, Letter, unidentified place, to JS, [, Geauga Co., OH], 28 Sept. 1835. Featured version copied [between ca. 16 Nov. and Dec. 1835] in JS, Journal, 1835–1836, pp. 38–41; handwriting of and ; JS Collection, CHL. For more complete source information, see the source note for JS, Journal, 1835–1836.
On 28 September 1835, wrote this letter to JS from an unspecified location. In the letter, he indicated his sorrow for falling away from the church and asked for a revelation indicating God’s will for him. Whitlock had been sometime prior to June 1831, when he was to the in . He moved to sometime before 23 January 1832. When non-Mormon residents of , Missouri, demanded in July 1833 that the Saints depart the county, Whitlock was one of several church leaders who pledged to vacate by 1 January 1834. In September 1833, he participated in a council held in Jackson County, but he then disappears from extant records. He likely experienced the fall 1833 violence that drove church members from Jackson County, but it is not clear where he went thereafter. According to a later account, Whitlock was apparently still in Missouri when the came to in summer 1834 and perhaps was still in good standing with the church at that time. However, at some point before September 1835, he was cut off from the church; extant records are silent as to why. Whitlock’s letter indicates that he had long wanted to reconcile with JS and the church but had been prevented from doing so by his “many vices.”
After receiving ’s letter, JS read it twice and “could not refrain from weeping” because of Whitlock’s repentant spirit. On 16 November 1835, JS replied to the letter, including in his reply a revelation declaring that God would forgive Whitlock for his sins and directing Whitlock to come to , Ohio. Whitlock apparently did so, and in January 1836, a of the church presidency in Kirtland resolved to allow Whitlock to be rebaptized, to accept him “in full fellowship,” and to ordain him again to the office of high priest.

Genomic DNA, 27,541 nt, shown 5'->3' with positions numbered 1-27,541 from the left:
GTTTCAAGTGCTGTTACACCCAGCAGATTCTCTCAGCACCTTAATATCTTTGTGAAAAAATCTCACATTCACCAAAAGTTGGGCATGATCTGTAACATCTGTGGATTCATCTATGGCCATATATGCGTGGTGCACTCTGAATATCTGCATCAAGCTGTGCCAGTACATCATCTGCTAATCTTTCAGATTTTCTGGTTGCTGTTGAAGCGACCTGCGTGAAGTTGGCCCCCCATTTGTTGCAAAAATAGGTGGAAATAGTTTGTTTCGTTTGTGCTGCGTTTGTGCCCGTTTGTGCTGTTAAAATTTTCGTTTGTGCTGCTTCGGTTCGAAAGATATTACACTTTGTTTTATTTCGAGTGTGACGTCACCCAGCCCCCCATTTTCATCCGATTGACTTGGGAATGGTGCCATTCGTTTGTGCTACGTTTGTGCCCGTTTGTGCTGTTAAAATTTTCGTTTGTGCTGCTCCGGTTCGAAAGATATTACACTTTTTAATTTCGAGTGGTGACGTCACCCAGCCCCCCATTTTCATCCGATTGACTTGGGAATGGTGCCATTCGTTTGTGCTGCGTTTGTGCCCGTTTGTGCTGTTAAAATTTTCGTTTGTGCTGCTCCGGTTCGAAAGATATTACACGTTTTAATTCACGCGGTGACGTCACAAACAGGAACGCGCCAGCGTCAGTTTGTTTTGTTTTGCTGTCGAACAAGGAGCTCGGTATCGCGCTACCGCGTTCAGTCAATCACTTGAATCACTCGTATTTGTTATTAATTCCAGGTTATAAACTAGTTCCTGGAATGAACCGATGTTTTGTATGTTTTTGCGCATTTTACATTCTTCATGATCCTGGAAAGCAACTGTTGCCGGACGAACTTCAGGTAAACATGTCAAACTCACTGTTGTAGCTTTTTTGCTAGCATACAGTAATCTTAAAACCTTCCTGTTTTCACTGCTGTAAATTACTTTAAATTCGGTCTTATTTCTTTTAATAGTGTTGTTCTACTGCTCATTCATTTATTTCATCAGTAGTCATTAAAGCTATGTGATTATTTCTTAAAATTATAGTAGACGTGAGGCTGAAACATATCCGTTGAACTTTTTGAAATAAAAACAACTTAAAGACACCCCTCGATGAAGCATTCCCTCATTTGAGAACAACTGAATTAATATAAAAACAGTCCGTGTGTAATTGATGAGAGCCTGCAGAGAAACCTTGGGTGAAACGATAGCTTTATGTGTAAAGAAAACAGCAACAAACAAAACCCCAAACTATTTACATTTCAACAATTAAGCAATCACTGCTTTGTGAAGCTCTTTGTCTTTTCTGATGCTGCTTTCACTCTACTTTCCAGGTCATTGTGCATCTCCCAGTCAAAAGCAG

’s original letter is not extant. and copied the letter into JS’s journal, probably sometime around 16 November 1835.
Dear sir having a few leisure moment I have at last concluded to do what my own Judgment has long dictated would be right but the allurements of many vices has long retarded the hand, that would wield the pen to make intelligent the communication that I wish to send to you: And even now that ambition which is a prevaling and predominent principles among the great mass of natural men even now forbids that plainness of sentiment with which I wish to unbosommyfeelings write. For know assuredly sir to you I wish to unbosom my feelings, and unravil the secrets of my heart: as before the omnicient Judge of all the earth.
Be not surprised when I declare unto you, as the spirit will bear record that my faith is firm and unshaken in the things of the everlasting gospel as it is proclaimed by the servants of the latter-day saint.
Dear brother Joseph (If I may be allowed the expression) when I considder the happy times and peaseful moments, and pleasant seasons I have enjoyed with you, and and this people; contrasted with my now degraded state; together with the high, and important station I have held before [p. 38]